Sunday, July 14, 2013

The Peace Corps: my two kopeks (Part 2)

If you haven't already, please read Part 1 of this blog post here:

Now, for people still looking to go into the Peace Corps, I have a few questions for you. First, and most importantly, why did you decide to go the Peace Corps route as oppose to another program that would give you more choice? Is there a particular region you’re interested in working in? And a particular type of work you’re interested in doing? If not, why? If you don’t have something you already want to do or somewhere you want to work, what are your expectations of the program and what made you decide to apply?

So, suppose you’re not interested in saving the world, but you want to join the Peace Corps for your own personal growth. You’re not quite sure where Khmer is spoken, but you’d learn it if somebody told you to. Deconstructing the ethics of volunteerism is not something you do on a daily basis. You don’t have a job, and you’re tired of sitting in your mom’s living room eating leftovers. Is the Peace Corps really what you want to do?

Perhaps. The program will open you up to all sorts of new experiences, skills, and travel opportunities. You’ll eat new foods, make new friends, and learn a new language. For some people, this is just what they need.

But there are a few things to keep in mind while applying.

A large number of Peace Corps Volunteers (In Ukraine, I believe around half) are TOEFL Volunteers, teaching English. As a volunteer, I think this is one of the most effective ways you can work overseas. I’ve heard many arguments against this, but from my experience in Ukraine, people generally want to learn English. Knowing the language can open the door to so many opportunities. As a native English speaker, you are ideal for this position. Most English teachers in Ukraine are not native English speakers, and some of them really don’t speak English well. As a result, many people go into the workforce with an extremely minimal knowledge of the language, and no opportunity to get a job outside of Ukraine. If you’re a native English speaker, you can easily work in almost any country you choose. Wherever you go, there will be some amount of English speakers and some form of English infrastructure. Try applying to a job in Germany or the United States if you only speak Macedonian and not a word of English. Try traveling to Indonesia if you only speak Hungarian. The Hungarian expat community in Southeast Asia is . . . well . . . maybe “isn’t” is a better word. But I’m going a bit off topic.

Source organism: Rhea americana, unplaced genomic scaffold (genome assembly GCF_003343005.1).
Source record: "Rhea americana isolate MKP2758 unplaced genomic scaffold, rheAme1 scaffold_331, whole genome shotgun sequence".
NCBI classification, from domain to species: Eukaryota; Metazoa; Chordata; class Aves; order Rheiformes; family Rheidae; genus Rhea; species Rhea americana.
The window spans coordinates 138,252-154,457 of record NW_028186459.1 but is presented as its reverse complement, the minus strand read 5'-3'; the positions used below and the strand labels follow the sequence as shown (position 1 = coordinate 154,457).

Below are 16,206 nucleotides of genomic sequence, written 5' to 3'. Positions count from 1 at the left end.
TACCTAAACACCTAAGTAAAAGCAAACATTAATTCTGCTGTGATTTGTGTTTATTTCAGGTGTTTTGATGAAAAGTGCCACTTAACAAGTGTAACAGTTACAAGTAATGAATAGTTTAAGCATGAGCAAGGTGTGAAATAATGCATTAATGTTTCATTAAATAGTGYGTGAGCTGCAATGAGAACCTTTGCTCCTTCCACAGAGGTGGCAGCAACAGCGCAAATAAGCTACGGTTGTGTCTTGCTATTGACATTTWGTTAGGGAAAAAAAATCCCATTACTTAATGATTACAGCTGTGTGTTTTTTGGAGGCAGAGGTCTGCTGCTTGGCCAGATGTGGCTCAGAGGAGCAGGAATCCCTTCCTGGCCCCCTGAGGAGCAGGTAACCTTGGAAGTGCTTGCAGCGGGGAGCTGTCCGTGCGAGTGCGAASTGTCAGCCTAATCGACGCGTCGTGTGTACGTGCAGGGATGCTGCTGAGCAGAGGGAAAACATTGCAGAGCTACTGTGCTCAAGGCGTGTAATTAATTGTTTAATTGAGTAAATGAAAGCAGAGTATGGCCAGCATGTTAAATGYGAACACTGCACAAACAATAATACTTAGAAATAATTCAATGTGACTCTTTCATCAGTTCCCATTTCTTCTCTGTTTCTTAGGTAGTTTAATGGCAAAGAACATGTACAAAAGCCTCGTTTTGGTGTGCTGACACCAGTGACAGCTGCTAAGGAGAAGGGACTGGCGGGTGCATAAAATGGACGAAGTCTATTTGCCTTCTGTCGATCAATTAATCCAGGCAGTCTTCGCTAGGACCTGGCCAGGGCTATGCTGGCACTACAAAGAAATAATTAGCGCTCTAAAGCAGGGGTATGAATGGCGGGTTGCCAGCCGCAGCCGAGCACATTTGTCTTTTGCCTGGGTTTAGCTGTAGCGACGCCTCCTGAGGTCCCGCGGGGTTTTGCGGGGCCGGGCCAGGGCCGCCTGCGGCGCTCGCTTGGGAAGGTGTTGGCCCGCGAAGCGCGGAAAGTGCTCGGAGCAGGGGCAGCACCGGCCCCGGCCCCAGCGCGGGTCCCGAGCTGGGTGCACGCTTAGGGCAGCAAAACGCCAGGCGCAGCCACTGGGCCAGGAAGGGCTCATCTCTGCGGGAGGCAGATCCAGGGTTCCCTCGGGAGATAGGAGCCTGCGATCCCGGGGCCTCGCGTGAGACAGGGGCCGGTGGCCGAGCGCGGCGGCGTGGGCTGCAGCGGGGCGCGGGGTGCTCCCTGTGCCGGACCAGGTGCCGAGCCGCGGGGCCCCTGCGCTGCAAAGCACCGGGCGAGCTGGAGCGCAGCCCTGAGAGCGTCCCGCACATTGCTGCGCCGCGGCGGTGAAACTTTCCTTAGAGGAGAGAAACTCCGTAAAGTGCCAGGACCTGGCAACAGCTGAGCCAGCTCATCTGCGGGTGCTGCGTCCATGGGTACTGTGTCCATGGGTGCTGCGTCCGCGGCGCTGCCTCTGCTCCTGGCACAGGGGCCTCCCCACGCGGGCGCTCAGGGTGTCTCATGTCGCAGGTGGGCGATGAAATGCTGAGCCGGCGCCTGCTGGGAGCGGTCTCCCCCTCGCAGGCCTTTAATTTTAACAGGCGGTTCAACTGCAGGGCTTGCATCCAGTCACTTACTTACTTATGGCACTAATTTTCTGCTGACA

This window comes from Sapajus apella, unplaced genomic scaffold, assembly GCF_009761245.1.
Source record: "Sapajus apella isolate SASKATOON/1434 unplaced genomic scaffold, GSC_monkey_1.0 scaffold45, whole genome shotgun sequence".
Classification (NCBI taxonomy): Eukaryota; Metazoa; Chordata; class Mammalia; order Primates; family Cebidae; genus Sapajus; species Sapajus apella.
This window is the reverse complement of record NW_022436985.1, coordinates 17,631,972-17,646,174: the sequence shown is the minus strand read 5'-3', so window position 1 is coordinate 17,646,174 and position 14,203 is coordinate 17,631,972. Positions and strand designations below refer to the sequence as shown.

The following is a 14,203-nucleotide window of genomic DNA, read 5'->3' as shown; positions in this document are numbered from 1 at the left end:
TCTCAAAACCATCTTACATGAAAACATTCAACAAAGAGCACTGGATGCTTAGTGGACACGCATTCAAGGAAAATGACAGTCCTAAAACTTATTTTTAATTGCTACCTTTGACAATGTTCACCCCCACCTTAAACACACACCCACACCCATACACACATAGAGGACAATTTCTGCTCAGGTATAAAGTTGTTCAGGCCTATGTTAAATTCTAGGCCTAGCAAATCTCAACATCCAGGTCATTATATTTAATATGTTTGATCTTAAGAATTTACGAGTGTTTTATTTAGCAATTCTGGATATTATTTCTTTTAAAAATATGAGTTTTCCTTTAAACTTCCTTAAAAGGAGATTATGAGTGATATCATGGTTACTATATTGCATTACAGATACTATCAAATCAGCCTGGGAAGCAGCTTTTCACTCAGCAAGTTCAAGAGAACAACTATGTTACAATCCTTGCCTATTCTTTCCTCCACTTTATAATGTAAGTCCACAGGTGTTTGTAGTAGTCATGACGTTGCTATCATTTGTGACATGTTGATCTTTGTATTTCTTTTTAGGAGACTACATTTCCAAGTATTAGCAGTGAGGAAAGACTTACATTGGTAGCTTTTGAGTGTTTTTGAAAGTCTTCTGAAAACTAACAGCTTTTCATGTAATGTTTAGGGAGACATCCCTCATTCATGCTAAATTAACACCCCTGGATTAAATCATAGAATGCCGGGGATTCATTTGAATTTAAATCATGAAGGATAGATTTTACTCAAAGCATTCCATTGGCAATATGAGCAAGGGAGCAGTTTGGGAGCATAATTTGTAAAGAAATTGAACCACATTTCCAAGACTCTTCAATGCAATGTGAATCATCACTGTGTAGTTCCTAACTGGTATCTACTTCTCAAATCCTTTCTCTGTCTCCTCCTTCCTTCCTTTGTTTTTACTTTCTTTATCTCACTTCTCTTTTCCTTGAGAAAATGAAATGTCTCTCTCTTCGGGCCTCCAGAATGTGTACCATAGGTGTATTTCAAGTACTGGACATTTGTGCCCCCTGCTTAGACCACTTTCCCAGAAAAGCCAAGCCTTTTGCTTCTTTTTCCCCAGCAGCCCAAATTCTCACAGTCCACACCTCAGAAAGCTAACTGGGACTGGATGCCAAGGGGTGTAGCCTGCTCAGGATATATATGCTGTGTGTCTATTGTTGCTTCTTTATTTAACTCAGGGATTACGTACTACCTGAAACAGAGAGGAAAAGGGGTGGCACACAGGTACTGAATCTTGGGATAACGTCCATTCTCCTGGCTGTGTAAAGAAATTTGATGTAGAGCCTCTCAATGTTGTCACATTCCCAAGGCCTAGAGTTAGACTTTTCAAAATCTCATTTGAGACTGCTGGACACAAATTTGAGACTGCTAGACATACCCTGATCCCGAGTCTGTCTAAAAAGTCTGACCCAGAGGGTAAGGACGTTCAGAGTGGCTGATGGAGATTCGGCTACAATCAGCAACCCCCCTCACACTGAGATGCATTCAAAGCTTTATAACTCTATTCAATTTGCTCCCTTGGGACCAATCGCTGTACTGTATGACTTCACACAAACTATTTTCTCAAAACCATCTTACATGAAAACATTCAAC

So, if teaching English is your thing, the Peace Corps might be a great option, but is it the only one? Of course not. There are plenty of other opportunities to teach English abroad that might fit you much better. In Dnepropetrovsk (where I currently live) there are around 200 English speaking schools. Most people who work at those schools probably aren’t native speakers, and would probably love to employ you.
So the difference between teaching English for a private company and as a Peace Corps volunteer? Working for a company probably pays pretty well. You might be able to get $10-15 / hour for just talking to people. It’s really a great option for people interested in teaching. I’ve met a number of privately contracted English teachers in Ukraine who slowly travel around the world, getting jobs at different English language schools. I wouldn’t be surprised to meet somebody who’s lived in 11 countries, traveled to over 100, spends the majority of their time traveling to interesting places, and has never had a problem with money. It’s a pretty good set up if you’re interested in that type of stuff.